Merkel defends Afghan mission after deadly air strike
The speech came as the NATO-led International Security Assistance Force said that there had been civilian victims in Friday's air strike in northern Kunduz province, but gave no numbers.Berlin -- Chancellor Angela Merkel said Tuesday she deeply regrets any civilian deaths in an air strike in Afghanistan last week, as she defended the unpopular mission ahead of elections on September 27.
"Every innocent person killed in Afghanistan is one too many," Merkel said in a speech to parliament. "Any innocent person killed or hurt, including through German actions, I deeply regret.
"It is important to me as German chancellor to express this today, and to the Afghan people, and I think I say this in all your names," Merkel told deputies, promising a "open" enquiry. "I will ensure that we will not put a gloss on anything."
The speech came as the NATO-led International Security Assistance Force (ISAF) said that there had been civilian victims in Friday's air strike in northern Kunduz province, but gave no numbers.
The incident has put Merkel under pressure at home and abroad, with opposition parties pressing her for a full explanation, less than three weeks before the country goes to the polls.
In her address, Merkel also delivered a stout defence of Germany's presence in Afghanistan which had proved deeply unpopular even before Friday's raid.
Merkel has refused to name a date for a withdrawal, but on Sunday she unveiled a joint German-British-French proposal for an international conference this year to pressure Karzai's government to take on more responsibilities so that coalition forces can come home.
"It was Afghanistan, controlled by the Taliban and al-Qaeda, that was the breeding ground for the terror of September 11," Merkel told lawmakers on Tuesday, referring to the 2001 attacks on the United States. "The September 11 attacks were followed by dreadful attacks in Europe -- in Madrid and in London. We know too that Germany is in their sights ... The engagement in Afghanistan is our reaction to terror. That's where it came from, not the other way around."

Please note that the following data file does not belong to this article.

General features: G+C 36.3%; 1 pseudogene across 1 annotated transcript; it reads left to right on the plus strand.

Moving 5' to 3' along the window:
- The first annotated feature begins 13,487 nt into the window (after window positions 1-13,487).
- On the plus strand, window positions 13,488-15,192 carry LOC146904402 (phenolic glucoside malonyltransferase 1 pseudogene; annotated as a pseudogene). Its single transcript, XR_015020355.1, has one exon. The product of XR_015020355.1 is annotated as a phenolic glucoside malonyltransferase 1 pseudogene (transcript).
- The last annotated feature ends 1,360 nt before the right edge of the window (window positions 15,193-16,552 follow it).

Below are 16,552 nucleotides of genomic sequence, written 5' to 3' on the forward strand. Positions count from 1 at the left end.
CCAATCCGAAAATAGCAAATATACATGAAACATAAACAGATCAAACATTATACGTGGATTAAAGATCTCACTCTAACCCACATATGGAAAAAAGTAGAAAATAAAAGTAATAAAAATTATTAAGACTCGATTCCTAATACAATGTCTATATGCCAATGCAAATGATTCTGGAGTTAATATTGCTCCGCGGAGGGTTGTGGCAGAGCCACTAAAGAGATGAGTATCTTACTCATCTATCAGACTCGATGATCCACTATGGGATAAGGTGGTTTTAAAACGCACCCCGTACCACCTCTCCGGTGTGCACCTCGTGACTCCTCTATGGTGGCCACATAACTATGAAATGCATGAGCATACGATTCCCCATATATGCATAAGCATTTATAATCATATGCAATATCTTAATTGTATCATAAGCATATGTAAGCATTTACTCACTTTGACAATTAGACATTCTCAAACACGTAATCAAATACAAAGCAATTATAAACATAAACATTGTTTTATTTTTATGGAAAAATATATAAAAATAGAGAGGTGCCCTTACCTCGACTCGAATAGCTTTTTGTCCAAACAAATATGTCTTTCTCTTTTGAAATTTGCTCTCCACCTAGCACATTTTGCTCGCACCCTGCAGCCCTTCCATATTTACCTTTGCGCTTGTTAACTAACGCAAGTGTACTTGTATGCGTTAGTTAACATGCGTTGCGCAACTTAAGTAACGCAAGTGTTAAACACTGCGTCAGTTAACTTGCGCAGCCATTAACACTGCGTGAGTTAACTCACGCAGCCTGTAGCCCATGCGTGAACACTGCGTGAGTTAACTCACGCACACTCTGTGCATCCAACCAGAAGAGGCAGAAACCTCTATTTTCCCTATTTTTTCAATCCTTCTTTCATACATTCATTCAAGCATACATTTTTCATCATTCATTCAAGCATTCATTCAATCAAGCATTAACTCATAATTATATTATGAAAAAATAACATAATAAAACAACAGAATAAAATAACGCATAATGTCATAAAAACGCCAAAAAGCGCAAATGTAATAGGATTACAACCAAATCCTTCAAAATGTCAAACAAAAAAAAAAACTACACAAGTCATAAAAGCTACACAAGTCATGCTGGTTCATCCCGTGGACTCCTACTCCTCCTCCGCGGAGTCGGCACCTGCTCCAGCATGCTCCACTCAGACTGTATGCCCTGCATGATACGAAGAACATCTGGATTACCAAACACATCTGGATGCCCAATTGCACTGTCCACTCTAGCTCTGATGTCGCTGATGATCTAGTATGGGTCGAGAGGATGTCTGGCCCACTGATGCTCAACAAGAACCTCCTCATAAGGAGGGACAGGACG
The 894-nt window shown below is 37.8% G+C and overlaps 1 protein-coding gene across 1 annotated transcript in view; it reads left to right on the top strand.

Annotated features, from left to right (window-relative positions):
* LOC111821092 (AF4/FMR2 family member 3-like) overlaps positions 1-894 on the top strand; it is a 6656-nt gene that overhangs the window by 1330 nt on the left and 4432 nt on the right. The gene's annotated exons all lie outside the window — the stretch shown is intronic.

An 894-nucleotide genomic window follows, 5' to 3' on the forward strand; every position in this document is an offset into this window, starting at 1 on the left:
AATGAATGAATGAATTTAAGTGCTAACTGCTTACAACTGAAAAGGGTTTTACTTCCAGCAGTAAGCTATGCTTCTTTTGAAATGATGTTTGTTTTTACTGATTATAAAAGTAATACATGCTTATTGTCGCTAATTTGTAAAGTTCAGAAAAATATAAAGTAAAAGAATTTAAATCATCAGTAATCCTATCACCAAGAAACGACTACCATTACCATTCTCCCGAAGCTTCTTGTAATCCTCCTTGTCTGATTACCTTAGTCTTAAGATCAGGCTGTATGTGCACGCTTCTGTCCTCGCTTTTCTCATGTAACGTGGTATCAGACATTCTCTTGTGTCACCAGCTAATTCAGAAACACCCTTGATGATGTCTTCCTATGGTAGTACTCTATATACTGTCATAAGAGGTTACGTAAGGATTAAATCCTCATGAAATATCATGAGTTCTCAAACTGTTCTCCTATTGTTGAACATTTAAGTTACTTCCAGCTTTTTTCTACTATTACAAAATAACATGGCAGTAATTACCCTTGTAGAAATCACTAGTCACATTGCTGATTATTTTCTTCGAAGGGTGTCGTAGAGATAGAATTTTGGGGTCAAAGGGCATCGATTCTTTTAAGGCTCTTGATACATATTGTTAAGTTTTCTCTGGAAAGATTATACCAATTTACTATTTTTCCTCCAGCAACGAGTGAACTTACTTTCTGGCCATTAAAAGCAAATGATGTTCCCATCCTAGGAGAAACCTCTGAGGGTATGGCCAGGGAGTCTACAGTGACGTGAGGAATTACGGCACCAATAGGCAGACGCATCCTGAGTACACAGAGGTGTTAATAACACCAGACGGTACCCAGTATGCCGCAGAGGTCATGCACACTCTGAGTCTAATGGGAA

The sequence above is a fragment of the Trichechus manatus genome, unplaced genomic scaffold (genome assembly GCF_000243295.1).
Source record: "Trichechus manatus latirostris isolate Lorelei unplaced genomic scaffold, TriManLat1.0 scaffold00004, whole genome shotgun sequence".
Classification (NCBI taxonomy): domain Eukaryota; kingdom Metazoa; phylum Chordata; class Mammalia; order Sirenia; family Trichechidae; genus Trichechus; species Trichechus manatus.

Merkel also rejected foreign criticism of the Kunduz raid -- French Foreign Minister Bernard Kouchner called it a "big mistake" -- saying that observers should wait for the full facts to be established.
"I will also ensure that we will not accept any premature judgements,” Merkel said. “And having experienced what I have in recent days, I say this very clearly: I will refuse to accept this from anyone, either here in Germany or from abroad."
Local Afghan officials have put the death toll at least 54, with the victims engulfed in an inferno as the bombs blew up two fuel trucks that had been kidnapped by militants.
But other sources put the death toll from the air strike, carried out by US aircraft and ordered by a German commander, far higher and there are contradictory reports about the number of civilians and Taliban fighters killed.
The German defence ministry said on Monday that it had feared that the Taliban would use the fuel trucks as mobile bombs to kill German and Afghan government troops, calling the strike "militarily necessary and correct".
Germany only began major military deployments abroad a decade ago, breaking a post-war taboo, and the air strike has moved what was already an unpopular mission up the agenda ahead of general elections in less than three weeks.
Although pollsters say Merkel's conservatives are virtually assured of victory, they hope to ditch their current partners, the Social Democrats (SPD), and link up with the smaller, liberal Free Democratic Party.
All three parties support the Afghan mission, as do the Greens. The only party in the Bundestag to call for Germany's 4,200 troops to come home now is the far-left Die Linke, which has called a demo in Berlin on Tuesday.